Kensei is the coolest man in in the world
He wears Texas Tuxedos without a trace of irony.
He’s on the cover of the local magazine.
His title says “Rock” Division on his business card.
He puts whiskey in his coke just for the flavor.
He runs the greatest bar in Japan, called Desolation Row. A great name, made better because inside you can hear anything ever sung by Bob Dylan, down to the bootlegs.
After all, Kensei is the coolest man in the world.
Desolation Row overflows with vinyl. If it rocks, Kensei’s got it. I’ve cheersed beers to more American classics than I’ve ever heard in bars in the states (no Lady Gaga for Kensei, ever.) His favorite (obviously I hope) is Bob Dylan, but I’ve listened to the Boss, Tom Waits, Muddy Waters, and my personal favorite, Earl Scruggs. That Kensei has Earl Scruggs is not unusual, but that he has my favorite record, The Kings of Bluegrass is what sets him apart from anywhere else I’ve ever been. And when my friend Alex asks to be the DJ and exclusively plays the Beetles and Bluegrass so the two of us can dance behind the bar while Kensei refills our Jack Daniels, Kensei does so with a smile and a nod of his head.
But its not just the drunken parties that make Desolation Row so great. The space itself is beautiful in a hole-in-the-wall kind of way. Most of Desolation Row is filled with the bar itself: a six inch slab of an ancient Japanese tree. Ask Kensei about it and you’ll find that though it weighs a ton, it traveled to Desolation Row from Kensei’s old bar, a herculean feat Kensei probably did with ease. Handmade shelves are crammed with vinyl and CDs. The back of the bar is a cozy space that features a Botsudan, a traditional Japanese shrine for dead ancestors, but don’t worry, Kensei got it purified before he got it put in his bar. You can normally find the tourists lucky enough to find their way down to Desolation Row clustered around it, because having something like that in a bar terrifies the locals.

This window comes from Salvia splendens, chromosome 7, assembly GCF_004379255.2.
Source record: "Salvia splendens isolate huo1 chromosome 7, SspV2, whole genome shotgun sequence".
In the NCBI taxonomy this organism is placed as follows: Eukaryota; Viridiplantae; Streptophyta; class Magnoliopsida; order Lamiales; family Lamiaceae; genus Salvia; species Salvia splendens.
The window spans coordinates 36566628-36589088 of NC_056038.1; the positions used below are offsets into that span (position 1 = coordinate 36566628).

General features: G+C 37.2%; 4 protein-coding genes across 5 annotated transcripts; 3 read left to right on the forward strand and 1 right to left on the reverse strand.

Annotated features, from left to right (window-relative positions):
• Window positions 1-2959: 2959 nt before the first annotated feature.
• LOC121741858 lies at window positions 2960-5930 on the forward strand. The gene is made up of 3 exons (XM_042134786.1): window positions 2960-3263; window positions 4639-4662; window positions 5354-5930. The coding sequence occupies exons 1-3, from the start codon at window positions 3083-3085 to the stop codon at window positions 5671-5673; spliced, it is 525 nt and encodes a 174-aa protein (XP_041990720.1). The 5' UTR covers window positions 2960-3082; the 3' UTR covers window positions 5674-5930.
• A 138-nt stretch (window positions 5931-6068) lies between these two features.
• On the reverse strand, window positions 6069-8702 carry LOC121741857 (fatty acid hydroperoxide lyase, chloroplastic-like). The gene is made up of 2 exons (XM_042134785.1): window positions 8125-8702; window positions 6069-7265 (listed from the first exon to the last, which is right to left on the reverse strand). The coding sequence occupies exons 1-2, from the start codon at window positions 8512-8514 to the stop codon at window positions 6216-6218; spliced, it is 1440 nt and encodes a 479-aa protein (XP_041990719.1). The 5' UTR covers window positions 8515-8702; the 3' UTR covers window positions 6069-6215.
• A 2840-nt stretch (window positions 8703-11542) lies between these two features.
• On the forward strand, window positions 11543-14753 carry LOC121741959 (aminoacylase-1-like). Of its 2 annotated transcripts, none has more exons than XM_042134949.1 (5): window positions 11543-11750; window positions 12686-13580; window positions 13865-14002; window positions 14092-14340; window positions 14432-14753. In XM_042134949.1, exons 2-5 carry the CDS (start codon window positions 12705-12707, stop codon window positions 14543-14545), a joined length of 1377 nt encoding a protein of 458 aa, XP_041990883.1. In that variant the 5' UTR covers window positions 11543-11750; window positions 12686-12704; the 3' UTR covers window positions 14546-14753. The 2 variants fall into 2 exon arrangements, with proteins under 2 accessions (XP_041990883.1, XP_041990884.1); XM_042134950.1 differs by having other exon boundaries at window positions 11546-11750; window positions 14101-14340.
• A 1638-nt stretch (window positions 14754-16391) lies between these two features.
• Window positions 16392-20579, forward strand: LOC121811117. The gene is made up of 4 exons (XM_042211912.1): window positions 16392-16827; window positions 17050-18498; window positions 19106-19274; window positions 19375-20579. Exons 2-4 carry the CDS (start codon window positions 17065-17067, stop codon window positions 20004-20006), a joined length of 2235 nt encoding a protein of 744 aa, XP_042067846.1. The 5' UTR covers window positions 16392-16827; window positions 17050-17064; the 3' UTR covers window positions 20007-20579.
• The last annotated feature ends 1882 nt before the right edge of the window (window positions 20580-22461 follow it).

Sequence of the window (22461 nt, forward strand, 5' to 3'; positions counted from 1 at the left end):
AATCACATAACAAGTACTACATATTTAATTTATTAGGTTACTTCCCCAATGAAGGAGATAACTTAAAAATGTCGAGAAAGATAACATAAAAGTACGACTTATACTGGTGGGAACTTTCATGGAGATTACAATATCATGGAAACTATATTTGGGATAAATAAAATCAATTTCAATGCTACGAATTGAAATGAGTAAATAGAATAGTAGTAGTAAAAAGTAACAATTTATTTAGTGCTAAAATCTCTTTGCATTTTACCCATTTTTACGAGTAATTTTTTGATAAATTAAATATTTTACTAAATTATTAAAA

The locals tend to crowd the bar and pick Kensei’s brain. Kensei knows all, from American Western movies to the best hidden bars in Kyoto, not that you’ll be able to find them, because you’re not as cool as Kensei.
Kensei is the coolest man in Japan.
This weekend I had the honor of seeing his personal library. Kensei mentioned it once and I’ve been hounding him since. HE agreed to take me on Sunday, even though we’d harassed him to opening his bar the night before and demanded free beer for having to wait. Still, Kensei met my wife and I near the city library, a place I would find had less than half of the English selection of Kensei’s collection. We strolled towards the temples in Takayama and found his library nestled above a babbling creek, hidden beneath beautiful maples on an ancient road once home to the famous carpenters of Takayama. He ushered us across his personal bridge with a laugh, then revealed the contents of his library.
The fact that I could only read a tenth of the books in no way took away from the experience, for his English selection would take years for me to read. Capote, Steinbeck, Toni Morrison, Joyce, King, Dickens, Austen, Wells, and more, all crammed together between thousands of Japanese books. I filled a bag, then topped it off with a few classic Hollywood western movies and was then was bestowed his favorite book. Bob Dylan’s autobiography, Chronicles: Volume one.
“It starts when he’s a kid, but kinda jumps around when he gets to New Orleans, not in sequence you know? It’s a good book.”
Of course that’s his favorite book. Kensei is the coolest man in the world.
And of course Kensei will know more about classic everything than I ever will. I was lucky enough to see his library, an experience I found he hasn’t shared with many, and an experience I will treasure forever (or until I finish my bag of books and beg to return).
But Desolation Row will forever be my favorite place in Japan. Stop by if you come to Takayama, I’ll be the guy with a beard not making room for you at the bar, after all there are chairs by the Botsudan, and I got some books to discuss.
Joe Darris Mitchell lives in Takayama with his wife, who Kensei likes more than him anyway. If you enjoyed this story, read more about parties at Kensei's, or come see us at Desolation Row